The news on fake web traffic is about to get worse
August 09, 2013 | Michael Sebastian for Advertising Age | Comments
Advertisers are becoming more wary of online ad traffic reporting as more information emerges about fake web traffic. That sentiment is about to get worse as a computer science professor from the University of Wisconsin is readying a report that says the problem is much worse that expected.
And it’s costing some of the top online advertisers millions in wasted ad impressions.
Dr. Paul Barford, who is also the chief scientist at startup MdotLabs, is slated to present a study at an internet security symposium Wednesday in Washington, D.C., where he we will claim that 10 traffic networks are serving up more than 500 million invalid ad impressions a month.
“We estimate the cost to advertisers for this fraudulent traffic to be on the order of $180 million annually,” he said in a statement in advance of the presentation.
Dr. Barford reached his conclusion by posing as a web publisher and signing up for several different traffic generation services, also called PPV networks, which he filtered through software that uses anomaly detection to identify fake website traffic.
The study comes as more publishers and advertisers are becoming aware of fake web traffic and taking steps to combat bots that are growing increasingly more sophisticated.
“We see bots playing games that we didn’t see a few years ago,” said Brian Pugh, a senior vice-president of audience analytics at ComScore.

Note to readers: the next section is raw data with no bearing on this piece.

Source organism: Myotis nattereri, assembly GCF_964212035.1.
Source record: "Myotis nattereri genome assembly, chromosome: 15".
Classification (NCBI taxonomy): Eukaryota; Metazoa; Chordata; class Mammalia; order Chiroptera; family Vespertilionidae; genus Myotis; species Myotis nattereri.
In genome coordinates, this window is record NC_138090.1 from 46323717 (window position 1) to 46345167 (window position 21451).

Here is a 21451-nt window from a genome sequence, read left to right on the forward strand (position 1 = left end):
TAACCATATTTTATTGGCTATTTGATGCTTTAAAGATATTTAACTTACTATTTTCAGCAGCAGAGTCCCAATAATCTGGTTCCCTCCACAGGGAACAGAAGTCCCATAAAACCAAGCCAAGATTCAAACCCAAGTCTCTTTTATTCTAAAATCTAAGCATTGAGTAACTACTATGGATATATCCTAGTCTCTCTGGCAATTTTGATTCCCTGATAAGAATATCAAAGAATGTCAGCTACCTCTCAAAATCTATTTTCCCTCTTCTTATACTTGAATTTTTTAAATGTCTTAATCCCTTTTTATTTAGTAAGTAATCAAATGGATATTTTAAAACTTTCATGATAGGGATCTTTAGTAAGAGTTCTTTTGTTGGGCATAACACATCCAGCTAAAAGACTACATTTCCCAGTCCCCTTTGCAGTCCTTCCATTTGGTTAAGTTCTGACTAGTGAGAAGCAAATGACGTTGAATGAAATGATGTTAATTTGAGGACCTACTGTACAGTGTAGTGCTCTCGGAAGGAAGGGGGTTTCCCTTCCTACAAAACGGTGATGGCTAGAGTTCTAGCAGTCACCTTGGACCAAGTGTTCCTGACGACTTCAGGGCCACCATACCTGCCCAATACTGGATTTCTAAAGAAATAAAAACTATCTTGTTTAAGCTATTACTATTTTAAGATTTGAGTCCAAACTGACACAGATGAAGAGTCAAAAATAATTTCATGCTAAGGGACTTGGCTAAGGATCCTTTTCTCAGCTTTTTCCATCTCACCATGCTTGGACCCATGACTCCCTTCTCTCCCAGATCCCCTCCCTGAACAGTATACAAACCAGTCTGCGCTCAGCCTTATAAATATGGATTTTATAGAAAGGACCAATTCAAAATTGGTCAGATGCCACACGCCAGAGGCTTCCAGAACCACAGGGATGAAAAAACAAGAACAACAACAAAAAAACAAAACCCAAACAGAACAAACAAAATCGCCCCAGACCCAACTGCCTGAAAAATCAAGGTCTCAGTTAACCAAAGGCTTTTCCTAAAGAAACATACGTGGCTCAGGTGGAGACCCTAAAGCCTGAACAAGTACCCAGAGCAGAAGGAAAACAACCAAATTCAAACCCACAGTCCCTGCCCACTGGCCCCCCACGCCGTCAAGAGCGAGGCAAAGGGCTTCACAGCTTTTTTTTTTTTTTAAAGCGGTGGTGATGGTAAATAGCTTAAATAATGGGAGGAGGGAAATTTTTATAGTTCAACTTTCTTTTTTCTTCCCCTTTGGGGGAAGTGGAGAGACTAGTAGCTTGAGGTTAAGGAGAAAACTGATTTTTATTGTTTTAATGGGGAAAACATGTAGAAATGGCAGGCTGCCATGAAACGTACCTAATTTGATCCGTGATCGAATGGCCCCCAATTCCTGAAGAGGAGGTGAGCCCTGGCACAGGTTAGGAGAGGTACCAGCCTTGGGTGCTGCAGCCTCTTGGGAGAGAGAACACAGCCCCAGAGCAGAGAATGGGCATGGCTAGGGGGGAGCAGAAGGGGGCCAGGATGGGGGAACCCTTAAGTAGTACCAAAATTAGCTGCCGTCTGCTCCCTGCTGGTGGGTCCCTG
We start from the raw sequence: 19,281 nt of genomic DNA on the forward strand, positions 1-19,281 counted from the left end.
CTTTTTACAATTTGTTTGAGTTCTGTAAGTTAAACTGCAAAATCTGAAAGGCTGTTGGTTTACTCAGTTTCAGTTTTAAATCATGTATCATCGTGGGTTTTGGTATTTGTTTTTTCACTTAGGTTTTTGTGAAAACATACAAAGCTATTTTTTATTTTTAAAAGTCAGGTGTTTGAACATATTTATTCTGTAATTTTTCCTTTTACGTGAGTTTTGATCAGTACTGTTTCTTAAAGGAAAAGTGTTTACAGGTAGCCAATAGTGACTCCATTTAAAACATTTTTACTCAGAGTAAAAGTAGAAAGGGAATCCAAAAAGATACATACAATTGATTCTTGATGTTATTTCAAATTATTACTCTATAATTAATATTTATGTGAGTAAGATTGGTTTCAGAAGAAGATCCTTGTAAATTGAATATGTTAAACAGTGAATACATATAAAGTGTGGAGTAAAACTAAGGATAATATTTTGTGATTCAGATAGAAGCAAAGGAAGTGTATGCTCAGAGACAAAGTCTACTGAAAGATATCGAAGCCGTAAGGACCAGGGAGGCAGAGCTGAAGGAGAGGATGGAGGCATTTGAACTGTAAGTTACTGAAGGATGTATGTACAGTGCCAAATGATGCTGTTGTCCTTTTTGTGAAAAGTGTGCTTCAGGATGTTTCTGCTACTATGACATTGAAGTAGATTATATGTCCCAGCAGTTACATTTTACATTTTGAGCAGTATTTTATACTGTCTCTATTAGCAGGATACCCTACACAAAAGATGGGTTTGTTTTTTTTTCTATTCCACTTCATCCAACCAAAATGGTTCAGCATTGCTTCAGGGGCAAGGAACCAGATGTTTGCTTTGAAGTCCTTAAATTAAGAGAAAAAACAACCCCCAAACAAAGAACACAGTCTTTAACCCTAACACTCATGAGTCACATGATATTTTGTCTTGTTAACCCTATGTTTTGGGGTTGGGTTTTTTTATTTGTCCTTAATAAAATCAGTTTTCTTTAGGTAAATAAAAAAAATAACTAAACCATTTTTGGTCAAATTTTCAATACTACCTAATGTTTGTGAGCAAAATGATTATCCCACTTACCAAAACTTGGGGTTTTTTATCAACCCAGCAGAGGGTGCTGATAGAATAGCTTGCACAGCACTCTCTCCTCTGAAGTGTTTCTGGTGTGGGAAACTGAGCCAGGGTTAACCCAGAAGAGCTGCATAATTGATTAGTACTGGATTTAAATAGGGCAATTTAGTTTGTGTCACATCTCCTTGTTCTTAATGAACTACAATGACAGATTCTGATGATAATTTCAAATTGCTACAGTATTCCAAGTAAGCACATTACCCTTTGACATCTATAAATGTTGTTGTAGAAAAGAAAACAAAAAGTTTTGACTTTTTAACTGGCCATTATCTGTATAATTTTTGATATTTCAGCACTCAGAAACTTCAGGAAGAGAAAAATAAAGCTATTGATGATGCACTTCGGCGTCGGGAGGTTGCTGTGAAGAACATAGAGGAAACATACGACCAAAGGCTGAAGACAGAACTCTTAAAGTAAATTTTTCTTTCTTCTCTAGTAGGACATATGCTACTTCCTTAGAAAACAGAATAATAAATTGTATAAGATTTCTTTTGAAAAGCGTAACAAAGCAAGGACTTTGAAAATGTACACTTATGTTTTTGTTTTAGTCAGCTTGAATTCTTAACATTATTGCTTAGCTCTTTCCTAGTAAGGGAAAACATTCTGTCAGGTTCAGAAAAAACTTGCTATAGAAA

MdotLabs, the company that Dr. Barford co-founded this month, is among a number of firms that publishers, media agencies and advertisers use to identify bogus traffic. GroupM, for instance, employs the services of at least three such firms: Double Verify, Integral Ad Science and Spider.io. In February, the London-based Spider.io uncovered a cluster of more than 120,000 computers that had been infected by the Chameleon botnet, which was flooding websites with fake traffic.
Among the services firms such as MdotLabs offers is the ability for publishers to incorporate software onto their own sites for the purpose of weeding out fake traffic.
“From a publisher perspective, the platform allows them to differentiate themselves from lower-quality players and charge for higher-quality CPMs,” said Timur Yarnall, the CEO and other co-founder of MdotLabs.
Estimates about the amount of overall fake web traffic varies. Yarnall claims that as much as 50% of all web traffic is fake – which is likely on the high end.
ComScore has indicated that 36% of all traffic is non-human, though that includes certain bots – such as those from Google – which do not inflate ad impressions. The percentage has increased sharply from 2011, when it was just 6%. Meanwhile, nearly a quarter of visitors to so-called “long-tail sites,” which have an overall reach of less than 1.5% of total internet users, are creating fake ad impressions, according to Mr. Pugh. He said the percentage of fake visitors to large websites is far less.